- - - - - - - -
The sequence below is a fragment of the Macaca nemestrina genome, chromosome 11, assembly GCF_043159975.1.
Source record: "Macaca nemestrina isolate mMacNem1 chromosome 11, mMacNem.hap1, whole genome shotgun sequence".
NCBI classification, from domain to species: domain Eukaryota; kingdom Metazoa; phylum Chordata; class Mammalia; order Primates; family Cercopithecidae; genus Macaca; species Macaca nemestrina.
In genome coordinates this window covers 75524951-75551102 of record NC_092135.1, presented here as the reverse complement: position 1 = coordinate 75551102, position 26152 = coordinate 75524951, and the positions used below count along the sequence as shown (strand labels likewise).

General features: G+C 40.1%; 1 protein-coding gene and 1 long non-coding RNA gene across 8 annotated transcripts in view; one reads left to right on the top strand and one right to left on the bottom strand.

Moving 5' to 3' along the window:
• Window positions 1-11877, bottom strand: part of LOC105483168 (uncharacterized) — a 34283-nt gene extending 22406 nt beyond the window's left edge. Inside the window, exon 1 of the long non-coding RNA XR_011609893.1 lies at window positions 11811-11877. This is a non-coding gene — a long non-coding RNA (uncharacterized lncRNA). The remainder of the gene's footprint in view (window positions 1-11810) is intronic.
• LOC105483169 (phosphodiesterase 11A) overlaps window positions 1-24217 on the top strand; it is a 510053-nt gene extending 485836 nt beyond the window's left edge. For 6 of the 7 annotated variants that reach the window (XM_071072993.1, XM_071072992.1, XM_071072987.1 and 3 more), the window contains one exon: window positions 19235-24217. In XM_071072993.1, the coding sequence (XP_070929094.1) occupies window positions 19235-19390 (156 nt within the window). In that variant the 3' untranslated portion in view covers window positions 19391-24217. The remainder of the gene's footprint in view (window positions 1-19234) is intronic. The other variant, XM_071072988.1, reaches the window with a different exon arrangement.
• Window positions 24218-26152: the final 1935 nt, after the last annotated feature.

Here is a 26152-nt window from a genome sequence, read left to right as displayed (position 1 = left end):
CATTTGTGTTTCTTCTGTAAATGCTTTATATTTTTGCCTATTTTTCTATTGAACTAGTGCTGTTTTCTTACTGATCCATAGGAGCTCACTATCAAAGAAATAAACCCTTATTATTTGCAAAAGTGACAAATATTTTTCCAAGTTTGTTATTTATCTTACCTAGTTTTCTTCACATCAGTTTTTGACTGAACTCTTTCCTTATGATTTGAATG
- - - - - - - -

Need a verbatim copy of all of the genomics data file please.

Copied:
The sequence below is a fragment of the Macaca nemestrina genome, chromosome 11, assembly GCF_043159975.1.
Source record: "Macaca nemestrina isolate mMacNem1 chromosome 11, mMacNem.hap1, whole genome shotgun sequence".
NCBI classification, from domain to species: domain Eukaryota; kingdom Metazoa; phylum Chordata; class Mammalia; order Primates; family Cercopithecidae; genus Macaca; species Macaca nemestrina.
In genome coordinates this window covers 75524951-75551102 of record NC_092135.1, presented here as the reverse complement: position 1 = coordinate 75551102, position 26152 = coordinate 75524951, and the positions used below count along the sequence as shown (strand labels likewise).

General features: G+C 40.1%; 1 protein-coding gene and 1 long non-coding RNA gene across 8 annotated transcripts in view; one reads left to right on the top strand and one right to left on the bottom strand.

Moving 5' to 3' along the window:
• Window positions 1-11877, bottom strand: part of LOC105483168 (uncharacterized) — a 34283-nt gene extending 22406 nt beyond the window's left edge. Inside the window, exon 1 of the long non-coding RNA XR_011609893.1 lies at window positions 11811-11877. This is a non-coding gene — a long non-coding RNA (uncharacterized lncRNA). The remainder of the gene's footprint in view (window positions 1-11810) is intronic.
• LOC105483169 (phosphodiesterase 11A) overlaps window positions 1-24217 on the top strand; it is a 510053-nt gene extending 485836 nt beyond the window's left edge. For 6 of the 7 annotated variants that reach the window (XM_071072993.1, XM_071072992.1, XM_071072987.1 and 3 more), the window contains one exon: window positions 19235-24217. In XM_071072993.1, the coding sequence (XP_070929094.1) occupies window positions 19235-19390 (156 nt within the window). In that variant the 3' untranslated portion in view covers window positions 19391-24217. The remainder of the gene's footprint in view (window positions 1-19234) is intronic. The other variant, XM_071072988.1, reaches the window with a different exon arrangement.
• Window positions 24218-26152: the final 1935 nt, after the last annotated feature.

Here is a 26152-nt window from a genome sequence, read left to right as displayed (position 1 = left end):
CATTTGTGTTTCTTCTGTAAATGCTTTATATTTTTGCCTATTTTTCTATTGAACTAGTGCTGTTTTCTTACTGATCCATAGGAGCTCACTATCAAAGAAATAAACCCTTATTATTTGCAAAAGTGACAAATATTTTTCCAAGTTTGTTATTTATCTTACCTAGTTTTCTTCACATCAGTTTTTGACTGAACTCTTTCCTTATGATTTGAATG